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Related Topics: RIA Developer's Journal, JavaScript, HTML5


Book Excerpt: Introducing HTML5

HTML5 marks a groundbreaking change in how we interact with the browser

Handling Unsupported Formats
At the time of this writing, the audio and video elements in different browsers don't necessarily all support the same types of audio and video. The reason a particular browser doesn't support a particular format might be due to the age of the format, competition with an endorsed format, or patent restrictions that the browser's parent company doesn't want to deal with. Media tags have several methods to deal with this.

Listing Multiple Sources
Instead of specifying a single source, the developer can choose to list multiple sources to let the browser choose the appropriate one to use. The following snippet lists two sources for a video tag and the fallback message if neither format is supported or the browser doesn't support the video tag.

<source src="video.ogv" />
<source src="video.avi" />
<!- Neither is supported, can show message or fallback to Flash ->
<div><span>Use a modern browser</span></div>

Although listing multiple sources is an option for a static page, it's not great for applications with dynamic content. For those instances, using the tool Modernizr is recommended. We'll discuss Modernizr in more detail in Chapter 2, but consider this a primer.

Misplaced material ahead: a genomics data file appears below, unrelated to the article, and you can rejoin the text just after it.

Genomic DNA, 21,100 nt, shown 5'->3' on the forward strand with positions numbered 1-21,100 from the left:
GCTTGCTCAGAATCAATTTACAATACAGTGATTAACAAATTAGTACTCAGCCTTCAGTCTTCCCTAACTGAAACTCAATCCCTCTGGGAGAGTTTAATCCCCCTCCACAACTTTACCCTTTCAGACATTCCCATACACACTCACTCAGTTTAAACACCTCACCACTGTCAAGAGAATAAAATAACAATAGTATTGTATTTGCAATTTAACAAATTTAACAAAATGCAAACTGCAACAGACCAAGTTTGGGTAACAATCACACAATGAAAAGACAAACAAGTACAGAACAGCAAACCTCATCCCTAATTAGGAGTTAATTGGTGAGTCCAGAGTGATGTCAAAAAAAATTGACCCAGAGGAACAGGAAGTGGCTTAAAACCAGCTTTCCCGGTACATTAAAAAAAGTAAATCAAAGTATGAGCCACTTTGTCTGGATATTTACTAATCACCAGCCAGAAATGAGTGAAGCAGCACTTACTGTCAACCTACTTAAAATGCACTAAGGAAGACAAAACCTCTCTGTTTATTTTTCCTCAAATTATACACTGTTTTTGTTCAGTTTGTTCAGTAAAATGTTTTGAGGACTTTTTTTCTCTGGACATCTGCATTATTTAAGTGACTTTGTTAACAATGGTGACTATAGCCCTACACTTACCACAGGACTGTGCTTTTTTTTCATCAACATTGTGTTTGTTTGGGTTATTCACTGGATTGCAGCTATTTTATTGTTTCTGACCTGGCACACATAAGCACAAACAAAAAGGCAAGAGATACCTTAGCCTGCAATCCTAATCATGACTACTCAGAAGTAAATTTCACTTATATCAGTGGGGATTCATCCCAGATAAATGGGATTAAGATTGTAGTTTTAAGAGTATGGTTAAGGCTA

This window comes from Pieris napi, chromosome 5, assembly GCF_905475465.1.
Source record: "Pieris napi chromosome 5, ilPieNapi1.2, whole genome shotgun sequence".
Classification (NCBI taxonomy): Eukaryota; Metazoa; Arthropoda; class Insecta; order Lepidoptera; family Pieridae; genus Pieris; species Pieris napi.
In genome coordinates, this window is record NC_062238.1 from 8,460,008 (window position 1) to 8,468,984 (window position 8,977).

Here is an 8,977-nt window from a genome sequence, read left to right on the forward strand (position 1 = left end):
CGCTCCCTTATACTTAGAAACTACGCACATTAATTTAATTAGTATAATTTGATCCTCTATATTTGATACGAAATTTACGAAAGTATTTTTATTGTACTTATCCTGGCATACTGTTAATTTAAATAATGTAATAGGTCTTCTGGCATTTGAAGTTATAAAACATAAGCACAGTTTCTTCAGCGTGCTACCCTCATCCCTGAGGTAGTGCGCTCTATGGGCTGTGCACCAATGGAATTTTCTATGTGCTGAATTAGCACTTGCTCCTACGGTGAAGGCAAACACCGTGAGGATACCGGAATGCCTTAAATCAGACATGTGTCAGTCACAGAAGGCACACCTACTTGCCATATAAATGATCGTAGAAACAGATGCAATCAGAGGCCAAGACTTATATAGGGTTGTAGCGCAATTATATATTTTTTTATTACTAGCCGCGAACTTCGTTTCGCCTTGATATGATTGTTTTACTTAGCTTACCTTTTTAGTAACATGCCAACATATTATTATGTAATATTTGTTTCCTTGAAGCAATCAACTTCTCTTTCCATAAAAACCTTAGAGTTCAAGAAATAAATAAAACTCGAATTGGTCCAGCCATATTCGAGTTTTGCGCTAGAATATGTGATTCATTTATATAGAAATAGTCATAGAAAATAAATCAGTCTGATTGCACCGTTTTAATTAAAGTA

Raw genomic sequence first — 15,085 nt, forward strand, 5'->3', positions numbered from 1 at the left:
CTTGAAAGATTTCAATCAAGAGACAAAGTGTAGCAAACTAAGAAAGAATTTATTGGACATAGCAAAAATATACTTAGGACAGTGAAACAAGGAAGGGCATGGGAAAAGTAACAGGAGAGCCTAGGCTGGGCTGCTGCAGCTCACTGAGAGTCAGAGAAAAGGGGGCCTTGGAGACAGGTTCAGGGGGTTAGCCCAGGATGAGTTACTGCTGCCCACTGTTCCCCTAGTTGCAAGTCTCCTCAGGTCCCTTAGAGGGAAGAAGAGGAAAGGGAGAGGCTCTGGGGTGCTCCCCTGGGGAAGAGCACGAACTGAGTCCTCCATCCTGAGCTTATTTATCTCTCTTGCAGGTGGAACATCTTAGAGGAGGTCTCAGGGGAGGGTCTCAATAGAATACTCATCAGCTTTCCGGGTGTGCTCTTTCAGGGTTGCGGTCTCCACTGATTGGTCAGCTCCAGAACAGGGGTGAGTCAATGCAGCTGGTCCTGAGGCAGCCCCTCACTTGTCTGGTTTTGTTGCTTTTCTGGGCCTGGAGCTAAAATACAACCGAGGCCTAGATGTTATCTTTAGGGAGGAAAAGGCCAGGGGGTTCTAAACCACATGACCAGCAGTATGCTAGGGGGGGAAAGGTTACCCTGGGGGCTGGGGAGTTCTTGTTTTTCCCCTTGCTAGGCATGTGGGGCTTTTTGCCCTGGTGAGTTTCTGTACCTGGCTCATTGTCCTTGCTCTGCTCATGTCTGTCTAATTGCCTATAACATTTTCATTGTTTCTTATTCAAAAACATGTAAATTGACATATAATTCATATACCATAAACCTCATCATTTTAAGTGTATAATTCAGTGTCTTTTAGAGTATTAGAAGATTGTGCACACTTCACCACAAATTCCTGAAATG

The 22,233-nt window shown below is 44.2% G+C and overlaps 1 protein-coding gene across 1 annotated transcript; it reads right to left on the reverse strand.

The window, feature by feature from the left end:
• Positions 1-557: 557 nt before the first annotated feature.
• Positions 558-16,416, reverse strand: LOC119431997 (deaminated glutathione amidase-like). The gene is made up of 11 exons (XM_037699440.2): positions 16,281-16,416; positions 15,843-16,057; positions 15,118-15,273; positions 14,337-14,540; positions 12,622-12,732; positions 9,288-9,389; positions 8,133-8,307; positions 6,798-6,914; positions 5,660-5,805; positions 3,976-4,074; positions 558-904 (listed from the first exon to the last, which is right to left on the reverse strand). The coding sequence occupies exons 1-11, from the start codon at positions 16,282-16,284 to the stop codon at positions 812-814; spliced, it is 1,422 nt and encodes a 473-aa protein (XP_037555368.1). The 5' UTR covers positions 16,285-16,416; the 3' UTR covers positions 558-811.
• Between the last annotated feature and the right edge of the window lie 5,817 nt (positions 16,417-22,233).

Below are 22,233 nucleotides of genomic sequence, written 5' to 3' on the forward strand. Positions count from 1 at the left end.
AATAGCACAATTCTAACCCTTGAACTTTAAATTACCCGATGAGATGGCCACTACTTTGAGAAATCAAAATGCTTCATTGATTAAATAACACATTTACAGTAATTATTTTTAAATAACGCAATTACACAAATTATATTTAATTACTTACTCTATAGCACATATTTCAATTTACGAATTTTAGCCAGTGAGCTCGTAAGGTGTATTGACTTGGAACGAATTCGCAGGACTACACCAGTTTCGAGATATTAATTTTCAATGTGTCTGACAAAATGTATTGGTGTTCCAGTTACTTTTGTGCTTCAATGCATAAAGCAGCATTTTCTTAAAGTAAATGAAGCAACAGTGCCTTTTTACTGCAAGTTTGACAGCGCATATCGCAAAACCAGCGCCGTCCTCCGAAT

Using Modernizr
Modernizr ( inspects browser capabilities at runtime and injects the properties into a JavaScript object. To see whether the browser can play audio or video, we would check the value of or to see if it evaluates to true.

Checking support for a particular format is slightly different. Verifying support for MP3 files is done by checking the value of, but the value returned isn't true or false. The HTML5 spec states that the browser should return its confidence level that it can play the format. The return value will be "probably," "maybe," or an empty string. When we use in a conditional clause, any non-empty value is treated as true and the empty string is treated as false.

CSS3 doesn't fit the scope of this book, and readers are encouraged to explore the specification if they are interested in it. Like HTML5, CSS3 extends its predecessor (CSS2) by adding new features and codifying previous proposals, such as web fonts and speech, which were introduced in previous versions but not widely supported. A useful website for further information is

HTML5 Drawing APIs
An interesting area of the HTML5 spec is the new drawing APIs. Canvas, SVG, and WebGL provide bitmapped, vector, and three-dimensional drawing capabilities, respectively.